Wednesday, August 8, 2012

Speaking to CBC-New Brunswick about the lobster blockades

Maine lobster prices have hit a thirty-year low, causing hardship and stress for lobstermen from Kittery to Lubec and most everywhere in between. Now the crisis has spread to lobster harvesters in eastern New Brunswick, who've seen prices collapse on the eve of the opening of their summer season, which was to start tomorrow. The difference is that their ire has been directed at, well, lobsters from Maine!

As I reported last week, hundreds of New Brunswick lobstermen have taken matters into their own hands, blockading local processing plants and even a Maine trucker to prevent our lobsters from being delivered there as they always are this time of year. (My colleague, Ed Murphy, got the truck driver, Leonard Garnett of Steuben, on the phone who told of the ordeal, perhaps made more harrowing because of a language barrier; unlike Down East Maine, the regions of New Brunswick that are in protest are largely French-speaking.)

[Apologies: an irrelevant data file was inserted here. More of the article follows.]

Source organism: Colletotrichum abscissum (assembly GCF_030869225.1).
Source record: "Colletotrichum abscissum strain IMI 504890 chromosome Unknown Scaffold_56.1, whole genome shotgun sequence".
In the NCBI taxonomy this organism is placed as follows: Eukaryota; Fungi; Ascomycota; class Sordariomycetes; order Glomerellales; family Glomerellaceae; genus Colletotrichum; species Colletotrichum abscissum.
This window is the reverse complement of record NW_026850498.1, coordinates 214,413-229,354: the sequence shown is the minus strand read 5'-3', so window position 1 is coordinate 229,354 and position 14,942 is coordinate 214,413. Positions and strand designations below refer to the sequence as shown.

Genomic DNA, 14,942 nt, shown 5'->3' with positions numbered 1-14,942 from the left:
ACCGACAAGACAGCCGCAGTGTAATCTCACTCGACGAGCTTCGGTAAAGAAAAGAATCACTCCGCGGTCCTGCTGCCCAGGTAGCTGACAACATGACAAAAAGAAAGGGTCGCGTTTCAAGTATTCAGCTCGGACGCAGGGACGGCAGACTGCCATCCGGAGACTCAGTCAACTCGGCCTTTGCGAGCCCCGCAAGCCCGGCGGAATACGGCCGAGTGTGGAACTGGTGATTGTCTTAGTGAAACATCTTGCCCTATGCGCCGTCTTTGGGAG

As things heat up -- protests have spread to the northeast and the provincial capital, Fredericton -- I spoke to CBC-New Brunswick's "Information Morning" earlier this morning to give their audience a sense of how the issues are seen from Maine. (I join the show at 3:00, after a taped segment with John Sackton of news.)

For those interested in deeper context for the Maine lobster fishery and the communities that carry it out, I humbly suggest my second book, The Lobster Coast: Rebels, Rusticators, and the Struggle for a Forgotten Frontier.

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